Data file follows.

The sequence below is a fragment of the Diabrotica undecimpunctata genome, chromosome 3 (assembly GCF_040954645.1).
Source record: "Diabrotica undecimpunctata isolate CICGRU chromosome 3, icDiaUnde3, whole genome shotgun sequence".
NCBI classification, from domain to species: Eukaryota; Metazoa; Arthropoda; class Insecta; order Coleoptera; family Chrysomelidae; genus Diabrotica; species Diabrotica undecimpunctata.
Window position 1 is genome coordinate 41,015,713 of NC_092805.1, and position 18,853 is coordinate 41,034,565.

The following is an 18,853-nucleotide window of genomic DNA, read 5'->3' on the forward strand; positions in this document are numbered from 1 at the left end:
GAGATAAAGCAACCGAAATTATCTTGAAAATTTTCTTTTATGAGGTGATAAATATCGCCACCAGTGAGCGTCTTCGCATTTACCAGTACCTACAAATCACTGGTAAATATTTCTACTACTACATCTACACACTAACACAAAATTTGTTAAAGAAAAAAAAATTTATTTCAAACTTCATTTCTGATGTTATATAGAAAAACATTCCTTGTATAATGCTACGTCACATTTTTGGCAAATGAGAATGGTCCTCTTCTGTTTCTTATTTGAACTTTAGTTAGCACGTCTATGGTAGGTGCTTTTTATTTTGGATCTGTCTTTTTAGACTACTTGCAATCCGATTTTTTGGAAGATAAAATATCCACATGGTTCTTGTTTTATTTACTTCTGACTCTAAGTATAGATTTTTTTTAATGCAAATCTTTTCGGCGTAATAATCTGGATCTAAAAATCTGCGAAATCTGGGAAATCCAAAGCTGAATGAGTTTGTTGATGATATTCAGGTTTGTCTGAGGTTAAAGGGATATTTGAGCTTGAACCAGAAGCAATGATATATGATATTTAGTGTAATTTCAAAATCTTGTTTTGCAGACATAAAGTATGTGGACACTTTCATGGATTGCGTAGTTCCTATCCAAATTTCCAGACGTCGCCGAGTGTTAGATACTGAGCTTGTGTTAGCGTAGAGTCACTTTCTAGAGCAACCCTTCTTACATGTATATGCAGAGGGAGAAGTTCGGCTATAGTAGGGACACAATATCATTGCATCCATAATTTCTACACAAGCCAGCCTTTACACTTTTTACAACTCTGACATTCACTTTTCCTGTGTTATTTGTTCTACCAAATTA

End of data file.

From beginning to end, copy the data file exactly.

The sequence below is a fragment of the Diabrotica undecimpunctata genome, chromosome 3 (assembly GCF_040954645.1).
Source record: "Diabrotica undecimpunctata isolate CICGRU chromosome 3, icDiaUnde3, whole genome shotgun sequence".
NCBI classification, from domain to species: Eukaryota; Metazoa; Arthropoda; class Insecta; order Coleoptera; family Chrysomelidae; genus Diabrotica; species Diabrotica undecimpunctata.
Window position 1 is genome coordinate 41,015,713 of NC_092805.1, and position 18,853 is coordinate 41,034,565.

The following is an 18,853-nucleotide window of genomic DNA, read 5'->3' on the forward strand; positions in this document are numbered from 1 at the left end:
GAGATAAAGCAACCGAAATTATCTTGAAAATTTTCTTTTATGAGGTGATAAATATCGCCACCAGTGAGCGTCTTCGCATTTACCAGTACCTACAAATCACTGGTAAATATTTCTACTACTACATCTACACACTAACACAAAATTTGTTAAAGAAAAAAAAATTTATTTCAAACTTCATTTCTGATGTTATATAGAAAAACATTCCTTGTATAATGCTACGTCACATTTTTGGCAAATGAGAATGGTCCTCTTCTGTTTCTTATTTGAACTTTAGTTAGCACGTCTATGGTAGGTGCTTTTTATTTTGGATCTGTCTTTTTAGACTACTTGCAATCCGATTTTTTGGAAGATAAAATATCCACATGGTTCTTGTTTTATTTACTTCTGACTCTAAGTATAGATTTTTTTTAATGCAAATCTTTTCGGCGTAATAATCTGGATCTAAAAATCTGCGAAATCTGGGAAATCCAAAGCTGAATGAGTTTGTTGATGATATTCAGGTTTGTCTGAGGTTAAAGGGATATTTGAGCTTGAACCAGAAGCAATGATATATGATATTTAGTGTAATTTCAAAATCTTGTTTTGCAGACATAAAGTATGTGGACACTTTCATGGATTGCGTAGTTCCTATCCAAATTTCCAGACGTCGCCGAGTGTTAGATACTGAGCTTGTGTTAGCGTAGAGTCACTTTCTAGAGCAACCCTTCTTACATGTATATGCAGAGGGAGAAGTTCGGCTATAGTAGGGACACAATATCATTGCATCCATAATTTCTACACAAGCCAGCCTTTACACTTTTTACAACTCTGACATTCACTTTTCCTGTGTTATTTGTTCTACCAAATTA